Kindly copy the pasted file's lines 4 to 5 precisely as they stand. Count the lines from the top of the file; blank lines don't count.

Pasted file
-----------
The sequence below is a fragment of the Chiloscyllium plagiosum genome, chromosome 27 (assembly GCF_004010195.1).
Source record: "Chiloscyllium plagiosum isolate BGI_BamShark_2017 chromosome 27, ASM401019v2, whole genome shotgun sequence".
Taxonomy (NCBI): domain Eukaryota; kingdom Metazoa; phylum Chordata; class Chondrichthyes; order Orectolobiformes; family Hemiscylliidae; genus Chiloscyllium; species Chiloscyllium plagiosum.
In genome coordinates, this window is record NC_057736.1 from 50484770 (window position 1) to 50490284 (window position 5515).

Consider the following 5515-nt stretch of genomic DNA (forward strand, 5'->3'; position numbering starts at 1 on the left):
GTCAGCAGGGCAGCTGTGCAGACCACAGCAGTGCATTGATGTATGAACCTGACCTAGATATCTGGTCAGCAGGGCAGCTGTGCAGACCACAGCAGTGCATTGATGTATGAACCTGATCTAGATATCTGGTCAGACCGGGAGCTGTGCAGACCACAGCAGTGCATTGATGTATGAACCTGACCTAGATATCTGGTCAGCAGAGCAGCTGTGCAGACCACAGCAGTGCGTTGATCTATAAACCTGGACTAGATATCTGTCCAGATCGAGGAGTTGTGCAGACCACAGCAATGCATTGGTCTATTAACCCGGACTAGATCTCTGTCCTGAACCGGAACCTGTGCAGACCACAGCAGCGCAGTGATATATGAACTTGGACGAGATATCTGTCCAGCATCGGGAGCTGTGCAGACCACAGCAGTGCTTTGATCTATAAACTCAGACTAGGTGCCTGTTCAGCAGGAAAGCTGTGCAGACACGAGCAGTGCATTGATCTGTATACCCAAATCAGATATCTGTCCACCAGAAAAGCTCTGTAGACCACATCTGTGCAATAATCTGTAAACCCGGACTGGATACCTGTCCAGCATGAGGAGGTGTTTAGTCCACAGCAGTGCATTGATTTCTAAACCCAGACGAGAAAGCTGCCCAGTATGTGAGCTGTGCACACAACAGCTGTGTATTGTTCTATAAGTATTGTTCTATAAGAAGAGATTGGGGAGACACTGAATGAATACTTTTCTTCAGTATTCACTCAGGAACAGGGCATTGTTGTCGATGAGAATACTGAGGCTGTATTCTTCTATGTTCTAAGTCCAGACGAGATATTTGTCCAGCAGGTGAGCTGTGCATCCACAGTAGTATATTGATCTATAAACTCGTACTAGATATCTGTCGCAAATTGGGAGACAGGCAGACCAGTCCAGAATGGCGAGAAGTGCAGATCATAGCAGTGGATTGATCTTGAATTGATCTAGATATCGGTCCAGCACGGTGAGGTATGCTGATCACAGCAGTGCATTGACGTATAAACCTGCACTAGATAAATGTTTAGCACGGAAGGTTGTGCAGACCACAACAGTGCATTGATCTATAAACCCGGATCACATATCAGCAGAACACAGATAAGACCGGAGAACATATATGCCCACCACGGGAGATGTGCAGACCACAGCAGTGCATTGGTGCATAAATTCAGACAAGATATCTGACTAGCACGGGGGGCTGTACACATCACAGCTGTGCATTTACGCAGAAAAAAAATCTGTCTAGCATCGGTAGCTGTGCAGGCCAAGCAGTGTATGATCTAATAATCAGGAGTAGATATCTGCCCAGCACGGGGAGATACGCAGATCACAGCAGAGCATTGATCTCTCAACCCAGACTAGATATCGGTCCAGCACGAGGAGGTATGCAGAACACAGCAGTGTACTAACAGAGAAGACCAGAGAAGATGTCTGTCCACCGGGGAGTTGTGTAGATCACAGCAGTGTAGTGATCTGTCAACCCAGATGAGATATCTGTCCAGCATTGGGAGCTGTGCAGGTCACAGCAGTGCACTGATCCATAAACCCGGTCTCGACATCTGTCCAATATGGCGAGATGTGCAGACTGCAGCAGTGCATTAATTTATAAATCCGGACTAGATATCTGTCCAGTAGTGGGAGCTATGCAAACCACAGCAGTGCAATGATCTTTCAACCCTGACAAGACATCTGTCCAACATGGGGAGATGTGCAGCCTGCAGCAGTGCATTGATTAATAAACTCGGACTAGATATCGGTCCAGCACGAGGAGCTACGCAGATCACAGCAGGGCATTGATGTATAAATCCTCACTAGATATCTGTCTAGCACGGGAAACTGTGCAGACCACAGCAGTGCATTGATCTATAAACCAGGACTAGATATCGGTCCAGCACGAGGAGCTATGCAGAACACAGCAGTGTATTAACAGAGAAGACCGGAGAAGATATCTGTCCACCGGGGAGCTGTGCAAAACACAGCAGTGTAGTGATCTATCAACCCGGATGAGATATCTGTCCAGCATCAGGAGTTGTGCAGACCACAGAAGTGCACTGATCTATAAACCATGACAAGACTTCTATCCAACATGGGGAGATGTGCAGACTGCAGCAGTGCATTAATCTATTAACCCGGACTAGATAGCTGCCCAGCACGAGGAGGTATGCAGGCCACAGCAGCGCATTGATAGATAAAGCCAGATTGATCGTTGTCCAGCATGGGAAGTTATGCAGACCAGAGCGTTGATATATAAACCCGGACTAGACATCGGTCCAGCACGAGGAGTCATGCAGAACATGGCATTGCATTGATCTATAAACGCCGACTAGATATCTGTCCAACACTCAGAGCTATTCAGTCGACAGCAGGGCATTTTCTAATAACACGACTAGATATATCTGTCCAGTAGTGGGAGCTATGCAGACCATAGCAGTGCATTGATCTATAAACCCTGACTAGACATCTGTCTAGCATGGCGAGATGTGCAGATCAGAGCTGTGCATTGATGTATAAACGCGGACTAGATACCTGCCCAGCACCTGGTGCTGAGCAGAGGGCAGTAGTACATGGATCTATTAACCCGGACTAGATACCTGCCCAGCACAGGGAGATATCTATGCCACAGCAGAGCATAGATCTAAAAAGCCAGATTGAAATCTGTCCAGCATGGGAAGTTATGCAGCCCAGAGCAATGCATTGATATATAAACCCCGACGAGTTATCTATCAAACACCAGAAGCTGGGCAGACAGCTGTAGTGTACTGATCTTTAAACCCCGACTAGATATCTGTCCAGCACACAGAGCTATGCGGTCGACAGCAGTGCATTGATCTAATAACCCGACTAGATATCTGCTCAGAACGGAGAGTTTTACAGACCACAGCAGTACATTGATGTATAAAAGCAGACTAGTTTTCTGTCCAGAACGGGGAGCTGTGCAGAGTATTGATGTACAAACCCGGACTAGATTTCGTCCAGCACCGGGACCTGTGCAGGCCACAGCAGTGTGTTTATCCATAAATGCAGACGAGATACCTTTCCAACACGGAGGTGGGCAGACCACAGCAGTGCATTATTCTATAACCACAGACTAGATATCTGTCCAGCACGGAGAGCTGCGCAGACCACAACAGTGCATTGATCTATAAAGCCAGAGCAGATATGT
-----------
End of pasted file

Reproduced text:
In genome coordinates, this window is record NC_057736.1 from 50484770 (window position 1) to 50490284 (window position 5515).

Consider the following 5515-nt stretch of genomic DNA (forward strand, 5'->3'; position numbering starts at 1 on the left):